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saying this is the tip of the iceberg. howard fineman, my favorite fight right now in the republican party is the actual genuine toxic venom and i think genuine, personal ill will that rand paul and ted cruz and mike lee feel toward john mccain and lindsey graham, vice versa. at this press conference today, here's matt kibby introducing a lindsey graham trolling project called sign the petition and demand senator lindsey graham reveal his e-mail passwords if lindsey graham is so eager to surrender our privacies as citizens he should go first. where is this going between those two wings in the senate? >> you put your finger on one part of the dynamic here. that is the very real war within the republican party. lindsey graham's up for re-election in south carolina. he's seen by many of the tea party types. ak libertarians if you want to call them that. as an embodiment of everything that's wrong with the republican party being too cooperative with obama, being too cooperative with the democrat, being insiders and so forth.
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so that's really a big part of this. >> also we're seeing that on national security issues and syria which we're going to talk about next. howard fineman, nbc news political analyst, michael moynihan from "newsweek" and "daily news." increased involvement in the syrian civil war. this could be the beginning of something big and scary. we'll get to that next.
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big, big news from the obama administration on syria tonight. this is very important. when we come back. le announcer ] your smile... every day you stain it... and stain it... and stain it. so every day, use crest 3d white toothpaste to remove up to 90% of surface stains in just 5 days. no wonder crest 3d white is the number one whitening brand. after all, every day counts. life opens up when you do. to rock a whiter smile in just two days, use these products together.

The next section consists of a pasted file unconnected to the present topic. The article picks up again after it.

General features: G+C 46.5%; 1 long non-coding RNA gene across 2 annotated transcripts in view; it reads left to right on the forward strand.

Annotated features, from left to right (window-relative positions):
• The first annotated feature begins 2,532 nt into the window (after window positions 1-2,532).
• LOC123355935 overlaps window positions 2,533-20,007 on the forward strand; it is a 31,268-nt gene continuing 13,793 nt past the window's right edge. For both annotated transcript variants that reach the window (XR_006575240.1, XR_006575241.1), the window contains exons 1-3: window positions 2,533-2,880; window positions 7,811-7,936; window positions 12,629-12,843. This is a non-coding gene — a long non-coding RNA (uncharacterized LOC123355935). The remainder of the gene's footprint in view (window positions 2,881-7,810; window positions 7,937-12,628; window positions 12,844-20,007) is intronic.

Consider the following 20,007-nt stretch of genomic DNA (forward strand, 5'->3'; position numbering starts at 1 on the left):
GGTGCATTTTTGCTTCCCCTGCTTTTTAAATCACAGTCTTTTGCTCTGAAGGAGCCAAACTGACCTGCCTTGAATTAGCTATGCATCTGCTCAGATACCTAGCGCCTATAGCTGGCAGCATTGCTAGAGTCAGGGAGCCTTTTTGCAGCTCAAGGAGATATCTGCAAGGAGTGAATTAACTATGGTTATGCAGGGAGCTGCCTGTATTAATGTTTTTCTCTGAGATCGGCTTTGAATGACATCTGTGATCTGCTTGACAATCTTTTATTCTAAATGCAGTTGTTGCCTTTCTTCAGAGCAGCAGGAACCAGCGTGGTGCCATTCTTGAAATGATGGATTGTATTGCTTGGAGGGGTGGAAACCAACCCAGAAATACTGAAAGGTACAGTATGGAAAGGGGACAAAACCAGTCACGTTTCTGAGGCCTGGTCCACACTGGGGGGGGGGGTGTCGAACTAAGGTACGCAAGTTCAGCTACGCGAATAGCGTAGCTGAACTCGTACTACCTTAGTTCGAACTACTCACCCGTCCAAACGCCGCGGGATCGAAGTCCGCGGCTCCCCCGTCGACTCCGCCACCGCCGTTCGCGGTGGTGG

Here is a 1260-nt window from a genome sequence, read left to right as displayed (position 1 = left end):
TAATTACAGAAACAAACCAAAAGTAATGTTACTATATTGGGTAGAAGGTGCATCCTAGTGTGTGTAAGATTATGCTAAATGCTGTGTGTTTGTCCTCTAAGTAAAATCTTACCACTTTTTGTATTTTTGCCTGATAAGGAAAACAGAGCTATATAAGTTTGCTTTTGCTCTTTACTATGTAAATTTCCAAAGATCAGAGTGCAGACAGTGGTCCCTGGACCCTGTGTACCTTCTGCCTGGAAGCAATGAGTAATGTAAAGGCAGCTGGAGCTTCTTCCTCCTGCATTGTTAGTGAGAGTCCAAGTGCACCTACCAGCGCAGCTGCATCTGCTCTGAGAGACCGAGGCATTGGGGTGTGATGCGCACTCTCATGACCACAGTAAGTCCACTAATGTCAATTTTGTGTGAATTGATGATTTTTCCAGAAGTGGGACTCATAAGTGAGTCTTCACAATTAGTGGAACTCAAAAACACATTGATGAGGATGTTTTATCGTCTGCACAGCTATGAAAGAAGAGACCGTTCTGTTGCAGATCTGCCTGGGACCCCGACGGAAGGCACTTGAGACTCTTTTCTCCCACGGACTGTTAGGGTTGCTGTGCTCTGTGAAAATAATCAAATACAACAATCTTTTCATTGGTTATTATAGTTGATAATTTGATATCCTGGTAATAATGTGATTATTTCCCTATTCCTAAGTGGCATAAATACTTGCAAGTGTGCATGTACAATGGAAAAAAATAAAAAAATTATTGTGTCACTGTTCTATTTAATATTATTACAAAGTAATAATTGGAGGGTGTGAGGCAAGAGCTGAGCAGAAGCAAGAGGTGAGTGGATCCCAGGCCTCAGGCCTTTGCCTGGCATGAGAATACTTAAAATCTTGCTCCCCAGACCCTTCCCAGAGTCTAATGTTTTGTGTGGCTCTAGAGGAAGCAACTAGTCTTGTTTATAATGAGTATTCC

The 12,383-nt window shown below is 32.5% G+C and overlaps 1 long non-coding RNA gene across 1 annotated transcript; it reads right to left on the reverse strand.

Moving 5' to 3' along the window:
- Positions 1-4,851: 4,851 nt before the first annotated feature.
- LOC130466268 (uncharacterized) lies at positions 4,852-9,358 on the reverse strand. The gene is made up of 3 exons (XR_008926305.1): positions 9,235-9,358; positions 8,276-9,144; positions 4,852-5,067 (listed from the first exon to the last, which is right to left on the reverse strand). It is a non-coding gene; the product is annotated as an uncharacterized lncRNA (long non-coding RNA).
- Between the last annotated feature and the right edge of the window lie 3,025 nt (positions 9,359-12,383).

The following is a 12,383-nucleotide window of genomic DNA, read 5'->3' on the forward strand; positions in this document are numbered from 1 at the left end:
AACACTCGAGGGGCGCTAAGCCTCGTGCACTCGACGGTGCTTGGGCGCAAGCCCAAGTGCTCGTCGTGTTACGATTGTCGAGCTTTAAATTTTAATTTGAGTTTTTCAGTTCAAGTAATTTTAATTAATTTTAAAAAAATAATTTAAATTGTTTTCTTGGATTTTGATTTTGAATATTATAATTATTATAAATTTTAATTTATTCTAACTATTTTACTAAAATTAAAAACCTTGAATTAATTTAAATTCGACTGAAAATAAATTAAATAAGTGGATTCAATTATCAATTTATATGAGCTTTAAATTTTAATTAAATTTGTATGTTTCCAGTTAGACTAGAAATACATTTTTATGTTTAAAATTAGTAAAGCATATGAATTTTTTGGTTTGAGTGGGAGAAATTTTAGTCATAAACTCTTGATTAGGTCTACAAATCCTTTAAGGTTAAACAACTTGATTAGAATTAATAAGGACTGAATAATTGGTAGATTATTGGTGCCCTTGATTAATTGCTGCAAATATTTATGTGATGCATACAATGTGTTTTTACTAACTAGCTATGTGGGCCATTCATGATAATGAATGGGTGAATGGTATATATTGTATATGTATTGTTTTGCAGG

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the drum beat for united states intervention in syria has never been louder than it is tonight. just a couple of hours ago, the white house announced it had
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reached the conclusion with, quote, high confidence that the government of bashar al assad used chemical weapons in syria against opposition forces. according to ben rhodes, the deputy national security adviser for strategic communications, "the intelligence community estimates that 100 to 150 people have died from detected chemical weapons, attacks in syria to date. however, casualty data is likely incomplete." rhodes went on to say the u.s. will provide military support to the syrian opposition but did not go into any more detail. so we don't know whether this could pave the way for u.s. to provide arms directly to the rebel army or something more even. much of the recent pressure for america intervention into syria has come from arizona republican senator john mccain who today on the senate floor said the decision to provide arms to the syrian opposition is not enough. >> the president of the united states had better understand that just supplying weapons is not going to change the equation on the ground of the balance of
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power. just to provide additional weapons to the syrian national army is not enough. >> also today, "politico" reported bill clinton in a closed-door meeting yesterday with mccain appeared to take the senator's side. some people say, okay, see what a big mess it is? stay out. i think it's a big mistake. i agree with you about this. sometimes it's bet to get caught trying as long as you don't overcommit. president obama said repeatedly the use of chemical weapons could cross a red line and spell a game changer for u.s. policy on syria. today the message out of the white house is the red line has indeed been crossed. joining me is congressman engel from new york. he's been a very outspoken critic of the assad regime. congressman, my first question to you, why do you understand this is happening now? >> well, i think there's a terrible humanitarian crisis
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right now. we've got 100,000 people murdered by the assad regime. 7 million displaced people. and 12 million refugees. and it's only going to get worse and worse. and if for no other reason than humanitarian reasons, we have to stop assad from murdering his own people. >> congressman, let me just interrupt right there. you said 100,000 murdered by the assad regime. my understanding is the death toll is around 93,000, includes all parties on all sides of the war. >> well, it's about 100,000. it's probably going to go higher. the fact of the matter is that this is a civil war in which the assad regime has been murdering its own people. and now we see that weapons were used, chemical weapons your used. the president said that would be a game changer and i think he's confirming that these weapons were used. so -- >> here's my question for you, congressman. the worry that i have, and i